Upcoming gigs and parties
Latest music news
Your guide to Sydney's music scene
How to not be a dickhead at music festivals
Summer festival season is all about enjoying yourself outdoors and letting loose with your mates. Here’s how to do it without being a knob. 1. Be a person of substance Drugs and alcohol are the sustenance of choice at music festivals, let’s be honest. But, use your noggin when attempting to guzzle either in a public forum. Research your legal rights up the wazoo before you enter festival season, police and sniffer dogs are always present and never not-watching, and there are a lot of ways you can avoid being harangued without breaking the law. And, of course, drug-related deaths at festivals are real and you should exercise utmost care for yourself and those around you. Don’t be afraid to go to a medical tent if you have to and be honest, they’re there to help you – not to dob on you. Being responsible is easy if you binge on Brown Cardigan videos before you get festival festy: the cautionary AV library of our time is perfect for demonstrating what you actually look like when, say, you’re vertically flapping around in the mud or drunkenly mashing an ice cream into your face. Remember, everyone’s phone has a camera on it. "Yeeeeah we're da mud boiz, mud boys 5evaaa" 2. Stress about your dress For many, music festivals are the perfect opportunity to wear something wacky and ostentatious. Fine. What isn’t fine, in this year of our lord 2017, is wearing traditional costuming from a culture that isn’t yours. First Nations people have been politely pl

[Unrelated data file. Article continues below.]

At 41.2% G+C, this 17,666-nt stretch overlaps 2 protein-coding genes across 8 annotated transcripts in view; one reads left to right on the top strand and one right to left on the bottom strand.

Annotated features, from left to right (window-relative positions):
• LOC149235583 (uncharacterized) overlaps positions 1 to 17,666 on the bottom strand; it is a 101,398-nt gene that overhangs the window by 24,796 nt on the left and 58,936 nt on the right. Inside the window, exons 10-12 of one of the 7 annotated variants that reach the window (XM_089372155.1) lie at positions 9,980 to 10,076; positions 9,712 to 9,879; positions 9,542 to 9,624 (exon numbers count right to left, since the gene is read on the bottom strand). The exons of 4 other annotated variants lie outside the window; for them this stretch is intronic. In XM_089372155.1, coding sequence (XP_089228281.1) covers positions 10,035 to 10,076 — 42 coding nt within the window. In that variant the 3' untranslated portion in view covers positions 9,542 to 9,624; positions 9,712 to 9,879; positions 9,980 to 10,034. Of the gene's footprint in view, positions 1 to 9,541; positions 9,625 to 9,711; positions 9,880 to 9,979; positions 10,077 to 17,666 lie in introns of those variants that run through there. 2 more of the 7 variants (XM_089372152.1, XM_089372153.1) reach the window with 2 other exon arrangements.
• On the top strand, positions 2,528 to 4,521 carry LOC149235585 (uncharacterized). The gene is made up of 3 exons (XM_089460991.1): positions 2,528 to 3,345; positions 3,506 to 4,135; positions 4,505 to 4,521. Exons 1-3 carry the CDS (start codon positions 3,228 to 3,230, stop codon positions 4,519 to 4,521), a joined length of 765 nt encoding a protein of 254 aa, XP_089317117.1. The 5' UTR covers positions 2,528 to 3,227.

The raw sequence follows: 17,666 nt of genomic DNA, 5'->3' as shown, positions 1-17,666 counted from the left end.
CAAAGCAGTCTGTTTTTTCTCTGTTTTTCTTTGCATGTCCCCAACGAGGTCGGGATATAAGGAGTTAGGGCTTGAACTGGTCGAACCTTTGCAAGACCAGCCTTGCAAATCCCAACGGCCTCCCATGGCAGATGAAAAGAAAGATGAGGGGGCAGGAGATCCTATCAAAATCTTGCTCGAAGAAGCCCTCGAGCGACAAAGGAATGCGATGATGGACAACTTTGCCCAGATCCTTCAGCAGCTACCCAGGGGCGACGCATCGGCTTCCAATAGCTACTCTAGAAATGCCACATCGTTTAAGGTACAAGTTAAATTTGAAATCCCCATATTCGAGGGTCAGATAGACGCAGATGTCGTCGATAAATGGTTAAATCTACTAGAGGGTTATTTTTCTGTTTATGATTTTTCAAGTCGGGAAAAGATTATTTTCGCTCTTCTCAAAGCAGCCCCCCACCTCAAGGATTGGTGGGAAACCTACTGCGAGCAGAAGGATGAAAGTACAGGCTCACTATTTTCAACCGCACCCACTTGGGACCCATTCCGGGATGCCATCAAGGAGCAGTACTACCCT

Deadly songs about Australia
From the infectious pop of Jessica Mauboy to the hard-hitting activism of Dispossessed, contemporary Indigenous musicians have permeated the Australian music industry with unmistakeable sounds and cultural impact. Many of the songs heralded as ‘Ozzie Anthems’ are written by Aboriginal and/or Torres Strait Islander people, and many of those songs also convey the political, social and historical injustices of our country’s history. This month, with guest editor Emily Nicol, Time Out wanted to celebrate the richness and diversity of Indigenous Australia through the locals who live and work here and interviewed 23 Deadly Sydneysiders. We also wanted to dive into the vitality of Indigenous music. So, what makes a song ‘deadly’? We asked some of our deadliest musicians and performers to nominate ones they believe make the cut.